Why Can’t I Be President?

In 1996, longshot presidential candidate Caroline Killeen mocked President Bill Clinton for saying he once tried marijuana, but didn't breathe in the smoke.

In 1996, longshot presidential candidate Caroline Killeen mocked President Bill Clinton for saying he once tried marijuana, but didn’t breathe in the smoke.

It’s been 20 years (!) since filmmaker Al Ward and I met Caroline Killeen, a.k.a. the “Hemp Lady,” at her presidential campaign headquarters – a homeless shelter in Manchester, NH. Following the lonely ex-nun through the slushy streets on the day before Christmas, we shot the first scenes of our first documentary, “Why Can’t I Be President?”

I celebrate Killeen’s legacy – and reveal what happened to her – in today’s Boston Globe, as part of their fantastic “Primary Memories” series.

Produced for PBS stations, “Why Can’t I Be President?” highlighted the quirkiest feature of the New Hampshire Primary – that ANY American (age 35 and up) who pays $1,000 can run for President.

In most other states, who gets on the ballot is determined by the political parties, the Secretary of State or by gathering tens of thousands of signatures of registered voters (which requires a huge organization and lots of money.) In New Hampshire, the dream is yours – a permanent place in history – for a thousand bucks.

Some “fringe” candidates, like the Hemp Lady, devote their candidacy (and resulting media attention) to a serious cause. Some use their candidacy as a resume line to sell books and get higher rates on the speaking circuit. And some are just simply crazy, like your local Town Meeting crank – but with a much bigger megaphone.

It’s fascinating to consider how the term “fringe” has evolved since then.

In 1996, it meant longshot single-issue candidates such as the Hemp Lady and Georgiana Doerschuck, a New York grandmother who railed against the “tyranny” of the Computer Age. In the oversaturated 2016 race, marginalized candidates desperate for attention now include current U.S. governors and senators.

Look at how many “mainstream” accomplished politicians are being delegated to the “Little Kids’ Table” debate whenever the Republicans join the ongoing Donald Trump Show on TV.

In the spirit of the New Hampshire Primary, we’re looking for partners to do a special 20th anniversary screening of “Why Can’t I Be President?” with a Q&A panel to follow. Stay tuned to this space for future announcements – and in the meantime, here are a few teaser clips.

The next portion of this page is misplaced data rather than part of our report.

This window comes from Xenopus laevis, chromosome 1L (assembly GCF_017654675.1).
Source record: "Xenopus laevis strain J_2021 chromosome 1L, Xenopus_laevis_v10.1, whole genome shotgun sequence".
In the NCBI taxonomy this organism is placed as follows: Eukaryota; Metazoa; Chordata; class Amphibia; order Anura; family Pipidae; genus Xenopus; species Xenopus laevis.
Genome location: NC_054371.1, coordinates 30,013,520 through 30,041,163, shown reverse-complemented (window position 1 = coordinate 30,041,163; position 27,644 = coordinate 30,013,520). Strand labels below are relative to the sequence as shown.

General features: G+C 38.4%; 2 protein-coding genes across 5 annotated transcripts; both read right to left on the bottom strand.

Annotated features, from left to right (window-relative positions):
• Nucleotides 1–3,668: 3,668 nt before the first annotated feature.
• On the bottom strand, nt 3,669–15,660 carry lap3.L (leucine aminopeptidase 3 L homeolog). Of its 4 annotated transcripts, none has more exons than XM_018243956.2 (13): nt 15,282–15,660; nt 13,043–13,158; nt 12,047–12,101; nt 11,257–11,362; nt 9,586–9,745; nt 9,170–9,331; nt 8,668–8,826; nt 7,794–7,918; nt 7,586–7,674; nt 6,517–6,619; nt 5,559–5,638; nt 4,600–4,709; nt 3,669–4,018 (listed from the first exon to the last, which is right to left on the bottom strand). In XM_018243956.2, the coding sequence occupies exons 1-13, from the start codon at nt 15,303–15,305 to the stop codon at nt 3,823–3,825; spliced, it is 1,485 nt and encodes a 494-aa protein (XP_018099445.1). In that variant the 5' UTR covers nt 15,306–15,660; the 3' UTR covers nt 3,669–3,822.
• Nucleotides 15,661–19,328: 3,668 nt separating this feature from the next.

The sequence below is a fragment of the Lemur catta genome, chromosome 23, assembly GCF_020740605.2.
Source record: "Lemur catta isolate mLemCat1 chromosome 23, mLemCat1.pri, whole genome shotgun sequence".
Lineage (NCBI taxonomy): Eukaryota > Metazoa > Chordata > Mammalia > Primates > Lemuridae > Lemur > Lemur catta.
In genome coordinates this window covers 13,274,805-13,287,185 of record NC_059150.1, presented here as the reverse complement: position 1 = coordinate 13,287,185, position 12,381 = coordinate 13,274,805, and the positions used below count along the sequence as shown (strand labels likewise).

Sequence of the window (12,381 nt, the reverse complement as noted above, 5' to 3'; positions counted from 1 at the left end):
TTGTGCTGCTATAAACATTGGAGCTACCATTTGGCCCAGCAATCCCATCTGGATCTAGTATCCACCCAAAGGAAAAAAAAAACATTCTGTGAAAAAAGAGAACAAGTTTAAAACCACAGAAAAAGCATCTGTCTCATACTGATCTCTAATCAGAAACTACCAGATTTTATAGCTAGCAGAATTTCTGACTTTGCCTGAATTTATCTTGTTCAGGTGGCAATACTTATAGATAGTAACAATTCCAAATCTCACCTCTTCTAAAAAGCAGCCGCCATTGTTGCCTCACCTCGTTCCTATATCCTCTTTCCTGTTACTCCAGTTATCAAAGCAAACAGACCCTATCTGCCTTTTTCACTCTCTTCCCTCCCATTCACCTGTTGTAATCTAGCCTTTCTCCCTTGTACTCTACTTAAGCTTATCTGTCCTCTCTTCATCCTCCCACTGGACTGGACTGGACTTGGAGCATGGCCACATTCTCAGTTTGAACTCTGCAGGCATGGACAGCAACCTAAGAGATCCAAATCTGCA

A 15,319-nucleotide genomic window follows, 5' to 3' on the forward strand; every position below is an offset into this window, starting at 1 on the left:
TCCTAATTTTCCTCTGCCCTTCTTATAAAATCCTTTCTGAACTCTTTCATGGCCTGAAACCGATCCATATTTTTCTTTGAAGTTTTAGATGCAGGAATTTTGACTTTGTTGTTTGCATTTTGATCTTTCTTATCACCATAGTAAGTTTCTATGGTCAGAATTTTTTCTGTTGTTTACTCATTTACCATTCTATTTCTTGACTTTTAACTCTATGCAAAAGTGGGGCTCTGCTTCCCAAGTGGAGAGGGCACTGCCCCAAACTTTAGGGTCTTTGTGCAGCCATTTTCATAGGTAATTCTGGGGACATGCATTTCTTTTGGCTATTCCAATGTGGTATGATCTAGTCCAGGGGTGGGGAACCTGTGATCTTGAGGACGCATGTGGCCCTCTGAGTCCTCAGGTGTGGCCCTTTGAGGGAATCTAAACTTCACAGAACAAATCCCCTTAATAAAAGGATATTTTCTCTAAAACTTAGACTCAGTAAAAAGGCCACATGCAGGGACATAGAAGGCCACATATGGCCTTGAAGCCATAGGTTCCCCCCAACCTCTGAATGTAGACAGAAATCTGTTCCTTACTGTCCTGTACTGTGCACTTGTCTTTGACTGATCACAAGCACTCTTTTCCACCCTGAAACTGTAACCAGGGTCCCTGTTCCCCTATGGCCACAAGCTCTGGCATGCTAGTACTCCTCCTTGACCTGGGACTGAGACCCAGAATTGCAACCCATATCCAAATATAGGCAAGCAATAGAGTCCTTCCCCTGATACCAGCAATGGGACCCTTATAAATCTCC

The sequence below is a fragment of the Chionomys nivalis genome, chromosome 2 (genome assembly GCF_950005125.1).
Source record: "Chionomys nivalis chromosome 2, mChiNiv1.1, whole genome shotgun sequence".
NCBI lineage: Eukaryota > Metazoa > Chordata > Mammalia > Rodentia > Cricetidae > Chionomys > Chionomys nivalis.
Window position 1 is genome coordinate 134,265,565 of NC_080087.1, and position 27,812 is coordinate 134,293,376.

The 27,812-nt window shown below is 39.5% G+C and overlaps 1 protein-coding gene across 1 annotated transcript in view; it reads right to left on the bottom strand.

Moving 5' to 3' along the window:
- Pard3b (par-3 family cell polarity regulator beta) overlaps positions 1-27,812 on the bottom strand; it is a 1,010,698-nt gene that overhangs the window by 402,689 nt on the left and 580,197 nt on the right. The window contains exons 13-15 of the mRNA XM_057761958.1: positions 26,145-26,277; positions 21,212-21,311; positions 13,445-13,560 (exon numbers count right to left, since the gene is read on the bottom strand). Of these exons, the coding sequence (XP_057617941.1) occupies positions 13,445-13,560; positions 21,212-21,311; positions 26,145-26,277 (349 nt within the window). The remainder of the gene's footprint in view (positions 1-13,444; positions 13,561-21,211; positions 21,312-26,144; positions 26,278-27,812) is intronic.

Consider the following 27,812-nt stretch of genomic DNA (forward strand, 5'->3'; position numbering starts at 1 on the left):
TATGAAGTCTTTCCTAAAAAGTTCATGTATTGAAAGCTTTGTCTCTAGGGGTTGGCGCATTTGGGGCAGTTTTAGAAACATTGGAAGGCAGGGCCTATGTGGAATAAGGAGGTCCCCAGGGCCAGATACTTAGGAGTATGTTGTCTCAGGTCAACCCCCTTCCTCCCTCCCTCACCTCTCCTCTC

Would any of these candidates get your vote?

Caroline Killeen, a.k.a. “The Hemp Lady”

An ex-nun from Arizona who fought for marijuana legalization 20 years before the cause became ho-hum.

 

Michael Levinson – The Poet Prophet

Self-declared prophet from Buffalo who claims to be a 20th Century Nostradamus. Levinson also pioneered the campaign technique of pumping gas for prospective voters at self-service stations. Whether they wanted help or not.

Georgiana Doerschuck – The Anti-Computer Candidate

New York grandmother warns of the privacy-sapping evils of the Internet. Doesn’t sound so crazy in retrospect.

Jack Mabardy – Cab Driver Fighting UFOs

Massachusetts taxi driver warns that America is ill-equipped to handle an alien invasion (from Mars, not Mexico.)

Carmen Chimento – Abe Lincoln Fanatic

Bearded New Hampshire man who believes he has a lot in common with the 16th President (besides facial hair.)

Like what you see? Stay tuned to this space for information on the upcoming 20th anniversary screening of “Why Can’t I Be President?”

Leave a comment

Filed under Election 1996, New Hampshire Primary, Why Can't I Be President?

Leave a Reply

Fill in your details below or click an icon to log in:

WordPress.com Logo

You are commenting using your WordPress.com account. Log Out / Change )

Twitter picture

You are commenting using your Twitter account. Log Out / Change )

Facebook photo

You are commenting using your Facebook account. Log Out / Change )

Google+ photo

You are commenting using your Google+ account. Log Out / Change )

Connecting to %s